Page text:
If you’ve ever manned a Siebel HelpDesk, you’ve received the frantic calls from users whose data or workflow has been lost when the system disconnected them. Of course, you do what you can to help recover their work or confirm that a process was executed or, if not, where it terminated – users come first – but what you really want to do is identify and correct the cause of their problems so that the disconnect issues don’t affect other users. Unfortunately, that’s easier said than done, unless you have a powerful Application Performance Monitoring solution like Germain UX. Today, we’d like to share with you the most common causes for these annoying Disconnects to help you get to the root cause of the problem.
The Most Common Causes of User Disconnects in Siebel
In our experience, and as confirmed by our clients using Siebel, these are the most common causes of Siebel disconnects:
- Network failure
- TCP/IP timeout
- Siebel Object Manager crash
- Built-in Memory Recycle and management mechanisms
- Problem with Siebel Enterprise Configuration
Working through that list to diagnose a disconnection issue would take hours, if not days or weeks, of your time scouring huge log files, reviewing lines and lines of code, tracing user interactions, and drilling through configuration files. With Germain UX, this is a much faster process: its deep visibility into the Siebel application layers and monitoring of the infrastructure on which it resides enables system engineers to quickly perform root cause analysis (RCA) for all Siebel issues.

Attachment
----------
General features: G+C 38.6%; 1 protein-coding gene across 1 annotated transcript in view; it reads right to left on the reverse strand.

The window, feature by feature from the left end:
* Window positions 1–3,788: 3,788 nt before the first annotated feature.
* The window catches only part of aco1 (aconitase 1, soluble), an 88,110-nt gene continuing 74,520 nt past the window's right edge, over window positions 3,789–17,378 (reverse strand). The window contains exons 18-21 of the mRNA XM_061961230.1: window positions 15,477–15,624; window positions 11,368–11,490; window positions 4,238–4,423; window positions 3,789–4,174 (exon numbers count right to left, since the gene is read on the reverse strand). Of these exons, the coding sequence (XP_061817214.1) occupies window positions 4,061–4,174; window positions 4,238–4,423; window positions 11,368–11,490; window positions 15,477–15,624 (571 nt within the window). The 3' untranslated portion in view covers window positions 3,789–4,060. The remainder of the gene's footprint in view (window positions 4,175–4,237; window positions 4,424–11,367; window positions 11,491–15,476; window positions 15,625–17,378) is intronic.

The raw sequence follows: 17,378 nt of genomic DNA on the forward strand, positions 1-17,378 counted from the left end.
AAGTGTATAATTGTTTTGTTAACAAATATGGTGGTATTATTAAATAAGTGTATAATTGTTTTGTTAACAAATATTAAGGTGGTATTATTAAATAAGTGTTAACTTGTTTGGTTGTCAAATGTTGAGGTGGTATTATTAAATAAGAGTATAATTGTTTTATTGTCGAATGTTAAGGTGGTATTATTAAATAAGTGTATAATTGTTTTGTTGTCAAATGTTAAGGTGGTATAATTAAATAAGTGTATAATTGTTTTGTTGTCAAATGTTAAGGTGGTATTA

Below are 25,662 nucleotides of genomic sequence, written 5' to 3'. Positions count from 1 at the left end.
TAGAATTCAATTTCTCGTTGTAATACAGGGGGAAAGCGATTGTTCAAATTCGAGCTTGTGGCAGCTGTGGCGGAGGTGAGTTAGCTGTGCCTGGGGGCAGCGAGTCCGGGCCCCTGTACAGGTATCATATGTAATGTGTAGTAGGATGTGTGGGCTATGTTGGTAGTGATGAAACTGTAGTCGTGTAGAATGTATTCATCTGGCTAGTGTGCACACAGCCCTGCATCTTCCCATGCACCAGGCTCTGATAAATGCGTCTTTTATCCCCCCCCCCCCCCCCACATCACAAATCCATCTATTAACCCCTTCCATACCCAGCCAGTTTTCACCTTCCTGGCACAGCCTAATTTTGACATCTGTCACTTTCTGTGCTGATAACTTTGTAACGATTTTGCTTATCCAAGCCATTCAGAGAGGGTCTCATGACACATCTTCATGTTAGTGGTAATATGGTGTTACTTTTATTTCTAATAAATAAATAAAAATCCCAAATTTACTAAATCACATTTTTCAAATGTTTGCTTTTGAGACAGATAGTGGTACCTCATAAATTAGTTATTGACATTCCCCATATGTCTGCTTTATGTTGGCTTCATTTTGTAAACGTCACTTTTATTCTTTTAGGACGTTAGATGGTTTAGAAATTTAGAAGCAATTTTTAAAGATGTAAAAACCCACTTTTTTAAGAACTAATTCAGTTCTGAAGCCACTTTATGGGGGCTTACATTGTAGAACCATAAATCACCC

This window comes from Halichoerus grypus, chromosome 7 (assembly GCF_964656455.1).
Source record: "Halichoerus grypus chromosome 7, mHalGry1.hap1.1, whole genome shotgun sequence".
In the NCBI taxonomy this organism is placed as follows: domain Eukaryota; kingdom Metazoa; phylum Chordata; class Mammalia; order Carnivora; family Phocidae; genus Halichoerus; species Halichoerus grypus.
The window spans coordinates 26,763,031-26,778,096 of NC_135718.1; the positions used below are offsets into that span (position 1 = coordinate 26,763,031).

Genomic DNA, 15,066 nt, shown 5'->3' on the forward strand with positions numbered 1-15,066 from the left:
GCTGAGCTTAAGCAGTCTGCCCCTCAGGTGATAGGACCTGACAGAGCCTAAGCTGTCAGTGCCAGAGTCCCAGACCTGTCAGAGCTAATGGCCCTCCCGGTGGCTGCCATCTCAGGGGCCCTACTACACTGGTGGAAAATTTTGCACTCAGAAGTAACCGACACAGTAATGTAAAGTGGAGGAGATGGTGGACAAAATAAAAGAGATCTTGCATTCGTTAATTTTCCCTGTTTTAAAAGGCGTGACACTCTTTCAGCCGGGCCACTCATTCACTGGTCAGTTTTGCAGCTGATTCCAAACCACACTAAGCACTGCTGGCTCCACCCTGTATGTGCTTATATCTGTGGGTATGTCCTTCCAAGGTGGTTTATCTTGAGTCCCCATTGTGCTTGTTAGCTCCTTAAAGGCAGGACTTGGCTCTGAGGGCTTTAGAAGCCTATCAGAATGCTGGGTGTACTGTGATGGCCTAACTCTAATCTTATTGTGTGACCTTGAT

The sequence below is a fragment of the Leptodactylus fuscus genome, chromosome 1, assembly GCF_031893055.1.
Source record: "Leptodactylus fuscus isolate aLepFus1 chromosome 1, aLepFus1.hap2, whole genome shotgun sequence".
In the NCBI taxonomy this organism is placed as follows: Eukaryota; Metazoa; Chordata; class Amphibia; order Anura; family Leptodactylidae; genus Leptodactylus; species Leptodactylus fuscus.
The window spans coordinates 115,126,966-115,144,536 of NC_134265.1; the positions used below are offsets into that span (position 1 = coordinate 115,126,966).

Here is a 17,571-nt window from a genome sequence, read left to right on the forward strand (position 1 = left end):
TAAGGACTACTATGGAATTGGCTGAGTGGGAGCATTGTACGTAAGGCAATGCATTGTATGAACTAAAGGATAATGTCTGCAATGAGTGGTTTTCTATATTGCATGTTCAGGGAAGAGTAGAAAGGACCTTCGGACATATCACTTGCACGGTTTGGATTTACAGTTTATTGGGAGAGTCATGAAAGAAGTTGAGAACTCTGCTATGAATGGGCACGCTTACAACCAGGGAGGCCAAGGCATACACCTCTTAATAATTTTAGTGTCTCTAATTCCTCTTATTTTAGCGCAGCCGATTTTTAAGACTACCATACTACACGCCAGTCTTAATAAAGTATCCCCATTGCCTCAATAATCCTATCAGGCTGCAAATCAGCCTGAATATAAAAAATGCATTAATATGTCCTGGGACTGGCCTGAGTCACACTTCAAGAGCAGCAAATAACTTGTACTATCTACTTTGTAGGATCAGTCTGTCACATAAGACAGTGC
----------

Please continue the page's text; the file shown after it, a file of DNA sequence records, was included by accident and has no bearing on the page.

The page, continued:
I’ve provided a short summary of the troubleshooting steps to diagnose a Siebel user disconnect, noting where and how Germain UX (real-time user, process and technology monitoring) & germain CRT (automatic performance review of eScript, Repository Objects and DB Indexes) can streamline the process.
Step 1 – Locate the Disconnect
On the Germain dashboard, user disconnects display in black – they’re easy to spot. Another screen produces trend analysis of disconnects to quickly identify whether you are dealing with an emerging problem or a one-off system hiccup. Without an APM solution, you must plow through log files to find the disconnect, files that might be hundreds of thousands of lines of code. Once the disconnect is located, you can proceed to perform RCA.
Step 2 – Check the Network
This most frequent cause of Siebel user disconnects should be eliminated first. The manual RCA process requires you to trace the network status back to the time the disconnect occurred, and then locate the network branch that was affected. A review of those log files may uncover problems with network or other issues. The process is faster in Germain UX as the RCA Screen provides a high-level view of the network environment at all times and can easily be dialed back to the exact moment at which the disconnect occurred. A visual alert will display red if the network had problems, and clicking that alert identifies the affected branch. Within seconds, you’ve located the disconnect, if there was one.
Step 3 – Object Manager May Be the Culprit